The operation of the complete device is substantially as follows: First, suppose the lower part of the music-holder to be down, then the roller 22, holding the music-paper, is set into the bearings 22 22- of any suitable construction, after which the free end of the paper is carried over the roller 22, and the loop set over the pin 22", when the swinging arms 22 are thrown up until engaged and held by the latches 23, after which the electric current is turned on and the motor started, whereupon the roller 5, the cable 29, and the roller 22 will be set in motion, and the music-paper 22 slowly advanced and wound around the roller 22, and in passing over the roller 22 it slowly revolves it, thus causing it to present clean and new contactsurfaces to the ends of the contact-fingers 23 whenever they project through their respective perforations. Each finger22 is connected by the wire 28 and 9 to its respective magnet S), which when energized by its finger contacting with the roller, which acts as a ground or general contact, its armature 9 carrying at its end the friction-shoe 8, is drawn down and the friction-shoe thrown into contact with the friction-roller 5 and is carried forward thereby to the position shown by the dotted lines, and at the same time the striker-arm 12 is thrown up and acts against the rear of the key 27, which in turn actuates the strikers or hammers of the piano in the usual way, each note being prolongated according to the length of its respective perforation or slot in the music paper; but immediately the finger comes to the end of the perforation the paper insulates it from the roller, the magnet instantly becomes demagnetized, its armature 9 is drawn up by the spring 11, and the friction-shoe raised and allowed to fall back into its normal position. The pedalrods 30 31 are actuated in precisely the same manner, it being necessary under the arrange ment shown to have the slots in the paper which actuate the pedal magnets or dampers much longer than those which actuate the note magnets.
It is obvious that the music-holder can be set at any distance from the piano by having a cable of wires run from it to the piano.
Various modifications can be made in the construction and arrangement of parts herein shown without avoiding the spirit of my invention.
\Vhat I claim is- 1. In an electrical piano, the combination with a revolving roller or drum, of a friction shoe pivoted above said roller and adapted to be brought into contact therewith, an electro-magnet arranged adjacent to and having its armature connected with the shoe, and a connection between the latter and the keys of a piano, substantially as described.
2. In an electrical piano, the combination with a revolving roller or drum, of a friction shoe pivotally mounted above said drum and provided with a rearwardly extending arm, an electromagnet located in front of and hav ing its armature-lever connected to the shoe, and a connection between therearwardiy extending arm and the strikers or hammers of a piano, substantially as described.
3. In an electrical piano, the combination with a drum and means for revolving the same, of a series of friction shoes pivotally mounted above the drum and each provided with a rearwardly extending arm, a series of electro' magnets corresponding to and arranged in front of the shoes, pivoted arnntture'levers connected to said shoes and adapted when energized to bring thelatter into contact with the drum, and a rod connecting each rearwardly extending arm with the keys or strikers of a piano, substantially as described.
4. In an electrical piano, the combination with a revolving roller or drum, of a series of friction shoes pivotally mounted above the drum and each provided with a rearwardly extending arm which has a connection with the keys of the piano, a plurality of electromagnets arranged in front of and having their armature-levers connected to the shoes, a per forated music sheet and holder, and gearing intermediate the rotary drum and music sheet whereby the latter is advanced or fed during the rotation of the drum, substantially as described.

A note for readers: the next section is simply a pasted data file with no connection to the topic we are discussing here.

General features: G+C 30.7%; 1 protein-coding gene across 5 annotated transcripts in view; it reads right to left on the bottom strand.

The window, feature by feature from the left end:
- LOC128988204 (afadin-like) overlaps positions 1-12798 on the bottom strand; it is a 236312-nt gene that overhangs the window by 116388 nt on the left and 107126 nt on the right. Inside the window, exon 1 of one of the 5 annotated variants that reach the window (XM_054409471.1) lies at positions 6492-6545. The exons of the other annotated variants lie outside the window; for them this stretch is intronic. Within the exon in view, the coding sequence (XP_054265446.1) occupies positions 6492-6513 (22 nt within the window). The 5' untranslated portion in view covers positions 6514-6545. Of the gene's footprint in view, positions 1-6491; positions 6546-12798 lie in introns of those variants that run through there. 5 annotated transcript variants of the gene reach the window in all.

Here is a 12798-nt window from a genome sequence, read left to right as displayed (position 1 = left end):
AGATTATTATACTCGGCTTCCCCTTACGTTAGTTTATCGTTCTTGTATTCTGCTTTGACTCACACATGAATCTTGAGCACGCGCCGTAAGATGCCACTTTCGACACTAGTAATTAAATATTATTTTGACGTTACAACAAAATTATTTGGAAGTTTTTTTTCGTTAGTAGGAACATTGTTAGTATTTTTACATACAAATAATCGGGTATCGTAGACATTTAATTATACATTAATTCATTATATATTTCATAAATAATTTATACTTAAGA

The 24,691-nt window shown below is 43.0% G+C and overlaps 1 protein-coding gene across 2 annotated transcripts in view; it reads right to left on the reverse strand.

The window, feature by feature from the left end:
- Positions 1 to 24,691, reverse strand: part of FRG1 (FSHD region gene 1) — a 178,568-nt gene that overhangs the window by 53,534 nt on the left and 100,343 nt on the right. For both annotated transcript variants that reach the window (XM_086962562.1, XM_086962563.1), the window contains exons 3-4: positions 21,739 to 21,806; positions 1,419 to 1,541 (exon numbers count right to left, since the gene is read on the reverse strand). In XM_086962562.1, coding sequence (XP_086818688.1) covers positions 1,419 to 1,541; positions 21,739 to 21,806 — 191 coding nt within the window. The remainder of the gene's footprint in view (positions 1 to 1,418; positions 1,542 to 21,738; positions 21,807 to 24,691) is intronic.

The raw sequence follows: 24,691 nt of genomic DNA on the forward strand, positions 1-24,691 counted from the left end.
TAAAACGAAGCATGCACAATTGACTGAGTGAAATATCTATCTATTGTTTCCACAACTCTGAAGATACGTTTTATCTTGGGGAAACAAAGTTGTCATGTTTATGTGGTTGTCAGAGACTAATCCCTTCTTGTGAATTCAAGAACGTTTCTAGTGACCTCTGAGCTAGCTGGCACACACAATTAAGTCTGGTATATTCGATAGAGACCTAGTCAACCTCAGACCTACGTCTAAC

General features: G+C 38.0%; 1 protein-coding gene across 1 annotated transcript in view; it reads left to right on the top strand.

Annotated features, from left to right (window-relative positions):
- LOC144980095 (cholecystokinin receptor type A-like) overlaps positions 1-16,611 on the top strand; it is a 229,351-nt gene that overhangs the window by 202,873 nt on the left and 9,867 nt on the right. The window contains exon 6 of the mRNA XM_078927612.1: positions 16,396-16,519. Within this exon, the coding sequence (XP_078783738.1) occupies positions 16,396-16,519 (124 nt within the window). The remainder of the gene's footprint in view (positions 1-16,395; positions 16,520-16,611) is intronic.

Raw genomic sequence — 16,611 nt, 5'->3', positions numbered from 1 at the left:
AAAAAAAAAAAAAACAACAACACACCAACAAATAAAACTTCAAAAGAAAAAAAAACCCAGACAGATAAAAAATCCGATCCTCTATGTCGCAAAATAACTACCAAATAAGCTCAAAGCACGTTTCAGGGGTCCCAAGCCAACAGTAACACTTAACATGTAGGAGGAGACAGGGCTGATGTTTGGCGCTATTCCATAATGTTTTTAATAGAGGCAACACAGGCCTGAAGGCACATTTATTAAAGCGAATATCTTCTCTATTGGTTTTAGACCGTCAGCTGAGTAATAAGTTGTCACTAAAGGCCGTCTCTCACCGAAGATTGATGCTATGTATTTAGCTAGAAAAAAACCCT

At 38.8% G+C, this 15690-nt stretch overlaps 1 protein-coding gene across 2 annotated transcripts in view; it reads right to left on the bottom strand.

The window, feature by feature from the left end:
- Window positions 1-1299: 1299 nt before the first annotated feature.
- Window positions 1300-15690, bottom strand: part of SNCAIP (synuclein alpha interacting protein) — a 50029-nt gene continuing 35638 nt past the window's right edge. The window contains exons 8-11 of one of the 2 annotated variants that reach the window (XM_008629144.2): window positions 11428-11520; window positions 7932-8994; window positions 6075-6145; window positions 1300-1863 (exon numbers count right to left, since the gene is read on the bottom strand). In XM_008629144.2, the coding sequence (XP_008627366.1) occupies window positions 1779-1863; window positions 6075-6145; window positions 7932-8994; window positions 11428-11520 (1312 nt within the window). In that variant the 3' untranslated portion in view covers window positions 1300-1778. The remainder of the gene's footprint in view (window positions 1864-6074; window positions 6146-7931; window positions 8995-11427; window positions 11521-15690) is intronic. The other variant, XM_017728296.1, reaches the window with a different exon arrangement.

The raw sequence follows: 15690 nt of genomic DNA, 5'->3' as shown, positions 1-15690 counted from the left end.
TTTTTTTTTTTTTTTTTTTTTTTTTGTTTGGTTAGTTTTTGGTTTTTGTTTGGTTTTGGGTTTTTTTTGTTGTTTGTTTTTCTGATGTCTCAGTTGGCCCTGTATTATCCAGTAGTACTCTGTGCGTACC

5. In an electrical piano, the combination with means for electrically operating the keys, or a rotary note'sheet holder hinged at one end to the piano and adapted to be swung down out of position, and catches secured to the piano and adapted to support the sheet holder in operative position, substantially as described.
(5. In an electrical piano, the combination with a revolving drum, of a series of friction shoes pivotally mounted above the drum and each provided with a rearwardly extending arm having a connection with the striker arms of the piano, a series of electro-magnets arranged in front of and having their armaturelevers connected with the shoes, a spring for normally holding the armature levers raised, and means for limiting the upward movement of the latter, substantially as described.
7. In an electrical piano, the combination with a rotary drum, of a series of friction shoes pivoted above the drum and provided with rearwardly extending arms having a connection with the strikers of the piano, a series of electro magnets arranged in front of said shoesand having their armature levers connected thereto, a music sheet holder ICC having one end pivoted to the under side of the piano key-board and its other end being detachably connected to the latter, a rotary contact roller carried by the music holder and over which the note sheet passes, and a plurality of contact fingers bearing upon said roller, as and for the purpose described.
8. In an electrical piano, the combination with a rotary drum, of a series of friction shoes pivotally mounted above the latter and provided with rearwardly extending arms having a connection with the keys of the piano, an angle-bar mounted in front of said shoes, a series of magnets arranged upon said anglebar and having their armature levers connected with the shoes,a contact roller having electric connection with the magnets, a note sheet, and electrically connected contact fingers bearing upon said roller, substantially as described.
9. In an electrical piano, the combination with a rotary drum, of an electric motor for imparting motion thereto, a series of friction shoes pivotally mounted above the drum and having rearvvardly extending arms which are 2 5 connected to the strikers of the piano, an angle-plate mounted in front of the shoes, a series of electro magnets mounted upon the angle-plate and provided with adj ustably arranged armature-levers which are connected at their forward ends to the shoes, a notesheet holder hinged at one end to the piano and having its other end detachably connected thereto, a pair of rotary note cylinders mounted upon the holder, an intermediate rotary contact roller, contact fingers adapted to bear upon said roller, and a belt and pulleys arranged between one of said rotary note cylinders and the rotary drum whereby the rotary movement of the latter will be imparted to the former, substantially as described.
In testimony whereof I affix my signature in presence of two witnesses.
GEORGE HOWLETT DAVIS Witnesses:
ISAAC I-I. HUNTER, RICH T. NEWTON.